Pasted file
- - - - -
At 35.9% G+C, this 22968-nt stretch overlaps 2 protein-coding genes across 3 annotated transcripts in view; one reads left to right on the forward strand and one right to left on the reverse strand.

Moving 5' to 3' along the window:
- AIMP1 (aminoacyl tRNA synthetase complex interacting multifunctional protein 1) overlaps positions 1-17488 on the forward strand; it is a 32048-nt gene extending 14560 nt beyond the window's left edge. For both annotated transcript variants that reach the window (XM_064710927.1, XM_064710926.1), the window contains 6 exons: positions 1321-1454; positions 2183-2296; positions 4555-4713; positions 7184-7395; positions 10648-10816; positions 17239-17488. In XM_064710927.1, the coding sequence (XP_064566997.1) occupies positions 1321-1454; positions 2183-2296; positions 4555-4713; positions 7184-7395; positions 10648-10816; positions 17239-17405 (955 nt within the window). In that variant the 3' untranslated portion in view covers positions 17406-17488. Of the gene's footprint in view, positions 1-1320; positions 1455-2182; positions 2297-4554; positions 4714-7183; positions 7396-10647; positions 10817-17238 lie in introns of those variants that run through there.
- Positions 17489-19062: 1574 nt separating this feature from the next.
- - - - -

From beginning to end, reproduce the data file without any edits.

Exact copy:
At 35.9% G+C, this 22968-nt stretch overlaps 2 protein-coding genes across 3 annotated transcripts in view; one reads left to right on the forward strand and one right to left on the reverse strand.

Moving 5' to 3' along the window:
- AIMP1 (aminoacyl tRNA synthetase complex interacting multifunctional protein 1) overlaps positions 1-17488 on the forward strand; it is a 32048-nt gene extending 14560 nt beyond the window's left edge. For both annotated transcript variants that reach the window (XM_064710927.1, XM_064710926.1), the window contains 6 exons: positions 1321-1454; positions 2183-2296; positions 4555-4713; positions 7184-7395; positions 10648-10816; positions 17239-17488. In XM_064710927.1, the coding sequence (XP_064566997.1) occupies positions 1321-1454; positions 2183-2296; positions 4555-4713; positions 7184-7395; positions 10648-10816; positions 17239-17405 (955 nt within the window). In that variant the 3' untranslated portion in view covers positions 17406-17488. Of the gene's footprint in view, positions 1-1320; positions 1455-2182; positions 2297-4554; positions 4714-7183; positions 7396-10647; positions 10817-17238 lie in introns of those variants that run through there.
- Positions 17489-19062: 1574 nt separating this feature from the next.